BGP Communities

BGP Communities

Last Updated: [last-modified] (UTC)


The main purpose of BGP enabled routers is to advertise prefixes to other routers. These prefixes can be from several different address families, such as IPv4 and VPNv4. When advertising a prefix, BGP attaches extra information, called attributes. BGP uses these attributes to select the best path.


BGP can include more information with each prefix, in the form of Community Strings. A community string is a number value that the peer uses like a tag.

Communities create routing policies between peers. By tagging prefixes with communities, we tell the peer to handle the prefixes in a special way.

As an example, lets say that a specific group of prefixes need to have their weight set to 10 by a peer router. We can choose a community number to use, and tag the prefixes with it. If it sees a prefix from us tagged with this community, it will set the weight to 10.

We do have to agree with our peer on which communities to use. From a technical perspective, it’s up to them to decide how they will handle any community string. They could choose to ignore them altogether if they want to.

Providers may have a list of pre-defined communities that they use, and actions that they take. As the customer, we can set our communities to match their policies, to tune how they handle our prefixes.


Communities are optional and transitive. They are transitive so one peer can pass them to the next peer.

Each standard community is a 32-bit value. They are often broken into two 16-bit values, to make them easier to read. For example, the community 4259840100 is the same thing as 65000:100. Often the first 16-bits represent the AS, and the second 16-bits are a custom value.

There are also extended communities, which are for special purposes, such as MPLS VPN’s. These are 64-bit values. They comprise of a 16-bit type value, a 16-bit AS or IP value, and 32-bits for the custom community value.

Some communities are reserved:

  • 0:0 – 0:65535
  • 65535:0 – 65535:63335




Let’s lab this out to see how it works. Please be aware that this is not a real-world scenario.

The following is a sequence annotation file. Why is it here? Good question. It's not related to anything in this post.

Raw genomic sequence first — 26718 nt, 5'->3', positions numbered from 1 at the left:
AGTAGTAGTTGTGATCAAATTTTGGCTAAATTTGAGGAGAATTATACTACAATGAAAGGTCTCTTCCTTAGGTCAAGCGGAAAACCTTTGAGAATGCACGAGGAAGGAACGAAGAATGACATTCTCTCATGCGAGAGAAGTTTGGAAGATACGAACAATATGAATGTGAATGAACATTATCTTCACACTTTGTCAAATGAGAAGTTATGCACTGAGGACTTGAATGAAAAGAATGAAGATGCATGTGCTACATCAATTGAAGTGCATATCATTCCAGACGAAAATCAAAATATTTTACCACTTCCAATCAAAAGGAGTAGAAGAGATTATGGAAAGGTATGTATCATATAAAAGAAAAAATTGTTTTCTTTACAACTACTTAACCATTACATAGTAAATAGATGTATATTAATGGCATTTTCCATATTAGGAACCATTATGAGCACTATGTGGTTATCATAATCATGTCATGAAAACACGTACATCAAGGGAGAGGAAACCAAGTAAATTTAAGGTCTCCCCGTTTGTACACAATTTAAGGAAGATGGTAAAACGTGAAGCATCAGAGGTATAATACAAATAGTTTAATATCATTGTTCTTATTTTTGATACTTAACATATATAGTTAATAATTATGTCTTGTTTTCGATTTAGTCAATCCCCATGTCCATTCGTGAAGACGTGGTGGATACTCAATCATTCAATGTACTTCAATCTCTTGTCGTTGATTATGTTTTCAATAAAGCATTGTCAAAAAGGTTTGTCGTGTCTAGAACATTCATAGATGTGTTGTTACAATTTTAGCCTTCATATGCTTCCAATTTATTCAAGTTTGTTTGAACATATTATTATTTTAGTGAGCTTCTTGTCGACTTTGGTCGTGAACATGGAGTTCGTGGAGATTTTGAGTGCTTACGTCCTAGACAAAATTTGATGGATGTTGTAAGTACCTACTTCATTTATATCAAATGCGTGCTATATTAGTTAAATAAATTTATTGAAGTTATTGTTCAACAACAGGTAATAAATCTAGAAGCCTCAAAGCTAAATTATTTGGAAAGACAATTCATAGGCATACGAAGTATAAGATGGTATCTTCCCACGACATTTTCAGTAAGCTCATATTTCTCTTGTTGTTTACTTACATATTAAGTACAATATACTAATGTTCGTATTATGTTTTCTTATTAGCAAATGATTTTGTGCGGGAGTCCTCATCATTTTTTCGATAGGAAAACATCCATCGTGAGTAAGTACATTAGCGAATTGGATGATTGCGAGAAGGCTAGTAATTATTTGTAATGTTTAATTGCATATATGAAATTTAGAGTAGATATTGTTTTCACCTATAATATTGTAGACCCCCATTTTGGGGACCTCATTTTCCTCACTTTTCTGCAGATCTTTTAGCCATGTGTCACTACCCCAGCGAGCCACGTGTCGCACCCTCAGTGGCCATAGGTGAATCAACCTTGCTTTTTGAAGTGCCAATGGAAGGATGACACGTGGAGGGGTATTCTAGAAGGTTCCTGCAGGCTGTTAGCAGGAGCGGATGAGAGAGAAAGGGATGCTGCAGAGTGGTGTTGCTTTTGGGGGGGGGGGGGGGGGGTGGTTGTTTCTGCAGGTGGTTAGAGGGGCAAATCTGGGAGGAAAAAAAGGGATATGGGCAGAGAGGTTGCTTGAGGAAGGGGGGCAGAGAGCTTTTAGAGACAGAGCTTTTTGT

For this lab, we’ll use two router’s with different ASN’s. R1 has several networks it wants to advertise to R2.


R2 assigns weights to the prefixes, depending on the attached communities:

  • If the community is set to 10:100, it will set the weight to 100
  • If the community is set to 10:200, it will set the weight to 10

Download the BGP Communities Lab


R1 – Assign Communities

Prefix lists identify the routes to assign communities to. In this case, and is in Group1, and is in Group2.

Route-maps match the prefix lists, then set the community on the route. Group1 is assigned community 100, and Group2 is assigned community 200.

By default, the communities are one large number, which is hard to read. The ip bgp-community new-format command changes this value to the ASN:Community format. This makes verification easier later on.

By default, Cisco routers do not send communities. Enable this per neighbour with the send-community and send-community extended commands.

Finally, the route map is applied to the neighbour outbound. When sending routes to the neighbour, the communities are attached.


R1 – Assign Communities
! Identify networks with prefix lists
ip prefix-list Group1 seq 5 permit
ip prefix-list Group1 seq 10 permit
ip prefix-list Group2 seq 5 permit

! Match networks, and set community values
route-map R2_Peer permit 10
 match ip address prefix-list Group1
 set community 10:100

route-map R2_Peer permit 20
 match ip address prefix-list Group2
 set community 10:200

! Enable the new community format
ip bgp-community new-format

router bgp 10
 ! Enable sending communities
 neighbor send-community
 neighbor send-community extended

 ! Apply the route map to this neighbour
 neighbor route-map R2_Peer out


Verify Communities

Here, we can see that the communities are set on the routes that R2 receives.


R2 Verification
! Enable the new community format
ip bgp-community new-format

! Verify that the community is set
R2#show ip bgp